How do you teach calling a scene to people new to the game, especially in one-shots and con games?

What is the best way you've found to summarize or shorthand everything a player needs to know in order to call a scene in a Dramasystem game? I'm planning to run a game at a con in November and I was wondering how other people have handled this. If you were making a concise handout, what would you want to stress as the most important ideas?

Comments

  • I go with three simple questions: Where are you? Who are you with? What's happening?

    That tends to be the best order, getting suggestions from the group if the scene caller struggles with any one of them.

    Relatively advanced stuff, like calling a scene you're not in, can come later. People tend to create time jumps without needing it presented as an option up-front: "Can we skip to the night of the party?"
  • Straight-away I'll plug my convention sheets with guide for introducing the game.

    Coalhada's right about Who, What, Where. I often refer to petitions as "emotional asks" because it foregrounds the emotion part. I tell people that that is the most important part of the scene and give them a list of example petitions to reference. If someone goes for a practical ask first I help them drill-down to the emotional part of their ask.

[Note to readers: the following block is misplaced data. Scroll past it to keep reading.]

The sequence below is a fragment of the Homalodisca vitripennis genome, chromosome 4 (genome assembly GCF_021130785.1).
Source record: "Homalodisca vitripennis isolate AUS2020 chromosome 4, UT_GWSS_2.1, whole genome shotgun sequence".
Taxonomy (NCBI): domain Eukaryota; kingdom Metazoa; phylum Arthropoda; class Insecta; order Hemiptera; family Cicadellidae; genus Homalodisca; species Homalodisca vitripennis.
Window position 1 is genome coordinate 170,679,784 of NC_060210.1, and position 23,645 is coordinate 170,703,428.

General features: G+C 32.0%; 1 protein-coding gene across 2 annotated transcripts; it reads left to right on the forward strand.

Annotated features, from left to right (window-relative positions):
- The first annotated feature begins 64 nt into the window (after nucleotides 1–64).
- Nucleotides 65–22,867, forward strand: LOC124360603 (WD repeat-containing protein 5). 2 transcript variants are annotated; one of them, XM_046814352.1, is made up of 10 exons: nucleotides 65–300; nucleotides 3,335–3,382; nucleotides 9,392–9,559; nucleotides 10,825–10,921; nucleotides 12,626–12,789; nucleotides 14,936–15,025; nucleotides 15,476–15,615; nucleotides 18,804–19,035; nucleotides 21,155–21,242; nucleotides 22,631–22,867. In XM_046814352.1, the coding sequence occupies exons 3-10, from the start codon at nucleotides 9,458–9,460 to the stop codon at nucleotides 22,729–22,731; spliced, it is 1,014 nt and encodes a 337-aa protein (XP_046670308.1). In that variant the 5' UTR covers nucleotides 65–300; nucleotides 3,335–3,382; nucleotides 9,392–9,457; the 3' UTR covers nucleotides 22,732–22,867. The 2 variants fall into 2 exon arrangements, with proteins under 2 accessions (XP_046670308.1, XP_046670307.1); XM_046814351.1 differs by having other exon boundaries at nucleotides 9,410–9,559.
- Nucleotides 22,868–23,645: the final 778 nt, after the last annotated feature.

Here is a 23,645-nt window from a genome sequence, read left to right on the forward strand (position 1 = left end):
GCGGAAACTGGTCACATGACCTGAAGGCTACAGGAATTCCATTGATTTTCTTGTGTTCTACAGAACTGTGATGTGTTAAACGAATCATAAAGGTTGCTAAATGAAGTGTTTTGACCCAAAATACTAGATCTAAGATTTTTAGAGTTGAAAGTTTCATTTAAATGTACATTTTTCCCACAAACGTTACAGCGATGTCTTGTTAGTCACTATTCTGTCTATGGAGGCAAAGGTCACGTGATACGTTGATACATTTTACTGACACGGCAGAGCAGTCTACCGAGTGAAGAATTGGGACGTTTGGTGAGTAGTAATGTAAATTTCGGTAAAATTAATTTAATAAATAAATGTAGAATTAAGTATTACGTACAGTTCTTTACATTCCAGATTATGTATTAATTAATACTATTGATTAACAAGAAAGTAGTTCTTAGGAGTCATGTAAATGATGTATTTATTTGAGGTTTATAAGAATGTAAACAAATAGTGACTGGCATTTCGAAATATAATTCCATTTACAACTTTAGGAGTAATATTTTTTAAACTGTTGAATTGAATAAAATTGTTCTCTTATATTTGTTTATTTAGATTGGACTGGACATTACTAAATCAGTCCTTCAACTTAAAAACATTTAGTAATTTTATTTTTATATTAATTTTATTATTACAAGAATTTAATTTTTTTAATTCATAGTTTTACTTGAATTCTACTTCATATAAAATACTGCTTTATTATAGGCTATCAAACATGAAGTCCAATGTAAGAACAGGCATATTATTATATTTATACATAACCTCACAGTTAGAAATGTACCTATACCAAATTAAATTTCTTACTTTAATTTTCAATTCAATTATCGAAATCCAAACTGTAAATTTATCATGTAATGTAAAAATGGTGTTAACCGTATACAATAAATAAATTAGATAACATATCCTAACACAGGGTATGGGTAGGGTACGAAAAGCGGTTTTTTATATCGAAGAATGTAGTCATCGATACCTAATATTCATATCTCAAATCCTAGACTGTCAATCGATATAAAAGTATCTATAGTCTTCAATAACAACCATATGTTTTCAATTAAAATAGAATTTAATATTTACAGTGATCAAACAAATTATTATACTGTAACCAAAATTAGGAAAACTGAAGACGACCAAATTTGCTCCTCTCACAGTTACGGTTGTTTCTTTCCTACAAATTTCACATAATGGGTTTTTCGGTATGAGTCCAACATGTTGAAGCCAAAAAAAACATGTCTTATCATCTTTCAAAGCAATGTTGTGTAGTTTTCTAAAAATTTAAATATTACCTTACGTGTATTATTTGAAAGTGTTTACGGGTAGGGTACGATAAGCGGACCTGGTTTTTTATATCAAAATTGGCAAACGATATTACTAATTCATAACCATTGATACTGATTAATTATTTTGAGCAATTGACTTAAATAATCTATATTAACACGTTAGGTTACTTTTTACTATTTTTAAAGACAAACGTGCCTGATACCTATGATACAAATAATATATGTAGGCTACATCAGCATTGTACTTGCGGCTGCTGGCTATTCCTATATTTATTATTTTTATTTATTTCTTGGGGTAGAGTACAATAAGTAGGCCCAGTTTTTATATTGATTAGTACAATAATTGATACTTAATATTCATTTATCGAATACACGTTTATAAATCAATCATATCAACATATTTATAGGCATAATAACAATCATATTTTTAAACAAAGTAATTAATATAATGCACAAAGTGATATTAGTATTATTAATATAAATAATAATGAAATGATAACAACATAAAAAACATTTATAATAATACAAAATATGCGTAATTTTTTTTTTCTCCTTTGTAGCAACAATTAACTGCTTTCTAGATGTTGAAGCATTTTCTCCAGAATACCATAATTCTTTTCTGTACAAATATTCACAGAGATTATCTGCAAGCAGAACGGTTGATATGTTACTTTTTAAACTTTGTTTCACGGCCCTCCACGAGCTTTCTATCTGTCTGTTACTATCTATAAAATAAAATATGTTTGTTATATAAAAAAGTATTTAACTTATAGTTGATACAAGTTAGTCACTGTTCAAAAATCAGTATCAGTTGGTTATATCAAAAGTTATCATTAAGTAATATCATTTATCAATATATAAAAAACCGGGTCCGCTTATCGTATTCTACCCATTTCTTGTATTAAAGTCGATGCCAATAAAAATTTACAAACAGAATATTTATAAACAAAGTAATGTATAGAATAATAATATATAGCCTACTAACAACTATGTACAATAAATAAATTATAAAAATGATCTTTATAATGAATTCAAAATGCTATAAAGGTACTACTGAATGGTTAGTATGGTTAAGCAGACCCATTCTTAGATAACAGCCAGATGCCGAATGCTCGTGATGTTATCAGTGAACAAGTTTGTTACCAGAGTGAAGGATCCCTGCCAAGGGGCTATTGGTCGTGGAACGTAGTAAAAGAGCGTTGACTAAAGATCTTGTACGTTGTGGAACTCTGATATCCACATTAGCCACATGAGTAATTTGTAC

• Thanks! That's very helpful.
  • What is the best way you've found to summarize or shorthand everything a player needs to know in order to call a scene in a Dramasystem game? I'm planning to run a game at a con in November and I was wondering how other people have handled this. If you were making a concise handout, what would you want to stress as the most important ideas?
    Coalhada Aug 4th 2014
    I go with three simple questions: Where are you? Who are you with? What's happening?

    That tends to be the best order, getting suggestions from the group if the scene caller struggles with any one of them.

    Relatively advanced stuff, like calling a scene you're not in, can come later. People tend to create time jumps without needing it presented as an option up-front: "Can we skip to the night of the party?"
    Joe_Sixpack Aug 4th 2014
    Straight-away I'll plug my convention sheets with guide for introducing the game.

    Coalhada's right about Who, What, Where. I often refer to petitions as "emotional asks" because it foregrounds the emotion part. I tell people that that is the most important part of the scene and give them a list of example petitions to reference. If someone goes for a practical ask first I help them drill-down to the emotional part of their ask.
    Gamera_Spinning Aug 5th 2014
    Thanks! That's very helpful.
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  • Nice posts, mind opening :]
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